Surprise! As we came around the corner, 2 white rhinos! From the nearby Rhino sanctuary, they were with their protectors – armed Kenyan Wildlife Service rangers –busy grazing at the foothills of the Kileleoni Mountains (meaning ‘’scales’’ in Mara – referring the way the rocks stand out). An amazing up close and personal encounter with the threatened, dinosaur like, grey beasts. One to never forget.
Our walking safari comes to an end
The end was near as our group crossed over the mountain in some soaring heat, but with brilliant views of the dry never ending Mara landscape! A quick and very welcome cool dip in the Mara Bush Houses swimming pool, an excellent lunch of fresh salads, delicious fish and chilled white wine before we headed further up the mountain for a late afternoon sundowner – and a Mara sunset to die for – ended this absolutely fantastic and inspiring great adventure walk!
The most amazing family safari
What an unforgettable lifetime experience – one that makes you feel one with nature as your senses come alive with the sounds, scents, and scenes of the Maasai Mara – Kenya .
When you walk in Africa wild places, you feel it in your blood!
Roelof Schutte[gdlr_quote align=”center” ]A man on foot, on horseback or on a bicycle, will see more, feel more, enjoy more in one mile than a motorized tourist can in a hundred miles’’ – Edward Abbey[/gdlr_quote]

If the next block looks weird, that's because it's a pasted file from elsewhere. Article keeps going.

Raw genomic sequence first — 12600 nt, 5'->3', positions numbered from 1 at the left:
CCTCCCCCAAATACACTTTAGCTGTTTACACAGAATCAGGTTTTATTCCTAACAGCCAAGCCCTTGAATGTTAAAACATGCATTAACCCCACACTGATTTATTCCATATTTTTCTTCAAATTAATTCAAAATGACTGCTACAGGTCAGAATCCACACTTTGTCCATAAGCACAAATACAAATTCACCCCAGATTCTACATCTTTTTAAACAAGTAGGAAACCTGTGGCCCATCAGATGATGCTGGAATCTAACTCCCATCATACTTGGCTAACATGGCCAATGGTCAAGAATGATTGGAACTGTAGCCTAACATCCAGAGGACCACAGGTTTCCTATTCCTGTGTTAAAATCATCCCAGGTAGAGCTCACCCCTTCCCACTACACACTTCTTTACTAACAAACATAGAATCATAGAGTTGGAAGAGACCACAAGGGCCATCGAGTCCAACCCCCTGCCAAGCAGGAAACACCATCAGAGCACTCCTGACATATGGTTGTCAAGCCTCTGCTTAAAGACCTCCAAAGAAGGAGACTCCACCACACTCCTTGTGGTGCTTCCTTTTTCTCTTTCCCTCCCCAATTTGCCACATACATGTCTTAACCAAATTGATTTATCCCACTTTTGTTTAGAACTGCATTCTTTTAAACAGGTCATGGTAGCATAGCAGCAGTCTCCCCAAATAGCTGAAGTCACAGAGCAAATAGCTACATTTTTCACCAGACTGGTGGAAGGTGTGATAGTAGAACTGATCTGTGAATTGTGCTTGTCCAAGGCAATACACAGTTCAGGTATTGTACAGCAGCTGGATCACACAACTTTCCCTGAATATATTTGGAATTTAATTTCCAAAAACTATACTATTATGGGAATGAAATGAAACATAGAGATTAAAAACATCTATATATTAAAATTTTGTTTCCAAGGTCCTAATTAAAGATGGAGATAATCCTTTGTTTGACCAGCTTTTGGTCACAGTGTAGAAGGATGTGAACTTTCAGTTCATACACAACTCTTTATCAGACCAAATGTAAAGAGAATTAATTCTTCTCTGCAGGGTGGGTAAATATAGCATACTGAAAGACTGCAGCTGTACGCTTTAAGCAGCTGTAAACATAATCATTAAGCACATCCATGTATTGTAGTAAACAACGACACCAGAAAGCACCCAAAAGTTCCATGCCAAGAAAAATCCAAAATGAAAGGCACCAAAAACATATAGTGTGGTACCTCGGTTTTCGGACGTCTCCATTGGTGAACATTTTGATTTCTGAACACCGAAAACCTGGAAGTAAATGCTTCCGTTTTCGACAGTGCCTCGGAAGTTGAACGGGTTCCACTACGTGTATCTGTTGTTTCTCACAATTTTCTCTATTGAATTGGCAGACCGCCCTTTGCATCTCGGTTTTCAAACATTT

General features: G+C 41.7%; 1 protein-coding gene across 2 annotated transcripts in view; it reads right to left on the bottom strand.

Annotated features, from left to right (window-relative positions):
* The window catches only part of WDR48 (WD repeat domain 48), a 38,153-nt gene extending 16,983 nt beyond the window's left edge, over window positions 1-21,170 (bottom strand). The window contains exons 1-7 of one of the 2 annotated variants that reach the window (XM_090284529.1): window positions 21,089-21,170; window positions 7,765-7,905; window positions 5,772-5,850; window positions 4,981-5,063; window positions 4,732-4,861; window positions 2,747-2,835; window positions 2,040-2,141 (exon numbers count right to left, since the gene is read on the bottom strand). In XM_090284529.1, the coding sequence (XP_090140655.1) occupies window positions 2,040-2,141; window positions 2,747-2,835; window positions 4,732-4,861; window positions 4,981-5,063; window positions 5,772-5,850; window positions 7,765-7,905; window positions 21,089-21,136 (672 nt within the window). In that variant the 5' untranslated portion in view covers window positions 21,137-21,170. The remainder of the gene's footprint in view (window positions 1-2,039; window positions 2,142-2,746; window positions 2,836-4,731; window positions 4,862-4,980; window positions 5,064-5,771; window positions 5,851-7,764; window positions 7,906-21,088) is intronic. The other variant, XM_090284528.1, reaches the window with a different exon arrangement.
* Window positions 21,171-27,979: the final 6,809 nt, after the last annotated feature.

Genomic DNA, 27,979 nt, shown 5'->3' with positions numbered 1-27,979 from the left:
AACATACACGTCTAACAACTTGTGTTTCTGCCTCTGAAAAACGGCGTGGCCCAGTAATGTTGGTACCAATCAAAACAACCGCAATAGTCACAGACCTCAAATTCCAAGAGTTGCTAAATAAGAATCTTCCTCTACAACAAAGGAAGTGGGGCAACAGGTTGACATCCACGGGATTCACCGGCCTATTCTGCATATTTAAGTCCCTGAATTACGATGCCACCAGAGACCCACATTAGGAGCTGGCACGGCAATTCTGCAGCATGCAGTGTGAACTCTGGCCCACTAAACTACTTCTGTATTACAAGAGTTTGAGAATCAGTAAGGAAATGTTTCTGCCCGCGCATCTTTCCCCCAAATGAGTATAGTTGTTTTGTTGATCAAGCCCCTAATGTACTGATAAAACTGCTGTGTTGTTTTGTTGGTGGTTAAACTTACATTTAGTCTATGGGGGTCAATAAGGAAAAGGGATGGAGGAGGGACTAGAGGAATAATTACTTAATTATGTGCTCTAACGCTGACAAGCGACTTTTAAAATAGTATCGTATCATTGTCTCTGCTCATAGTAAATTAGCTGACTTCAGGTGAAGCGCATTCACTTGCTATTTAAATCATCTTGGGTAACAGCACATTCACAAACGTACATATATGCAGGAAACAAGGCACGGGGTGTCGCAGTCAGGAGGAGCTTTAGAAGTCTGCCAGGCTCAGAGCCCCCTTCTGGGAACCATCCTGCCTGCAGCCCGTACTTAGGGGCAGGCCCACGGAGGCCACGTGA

‘’If you want to truly experience the Mara, this is the way to do it…’’
By Namiri Plains guest – Robert van Nieuwkoop – The Netherlands
Last week my family and I were the guests of Roelof and his team. Two days in his beautiful Naboisho Camp with game drives were followed by four days of trekking and ‘fly camping’ in the surrounding bush.
Nothing else can compare
The game drives provide a magical experience with ample wildlife viewing opportunities from up close and give you an overview of the land. But it’s the four days of trekking and ‘fly camping’ that provided us with an experience that was truly exhilarating and that is probably (almost) nowhere else to be had. From early morning to late afternoon we walked 86 kilometers (53 miles) in total. During that time we truly learned how it feels, looks, smells and sounds to be part of the Mara. The longevity of the walks ensured that we were able to see great many things and take our time enjoying them. It also enabled Roelof to share as much of his knowledge of the bush as we could take in.
Exploring the Naboisho Conservancy
The nights we spent in our excellent private camps with cold drinks, warm food, bush showers, proper furniture, etc. shared with no one but the surrounding wilderness. For a backpacker like myself it appeared a bit plush beforehand but the comfort proved very welcome after a long days’ work.
Citing Edward Abbey: “..you can’t see anything from a car; you’ve got to get out of the goddamned contraption and walk, better yet crawl, on hands and knees, over the sandstone and through the thorn bush and cactus. When traces of blood begin to mark your trail you’ll see something, maybe.” (Desert Solitaire, about his time in Arches NP, Utah) I’d say whereas the drives give you a taste, the walks give you the experience.
Robert van Nieuwkoop – The Netherlands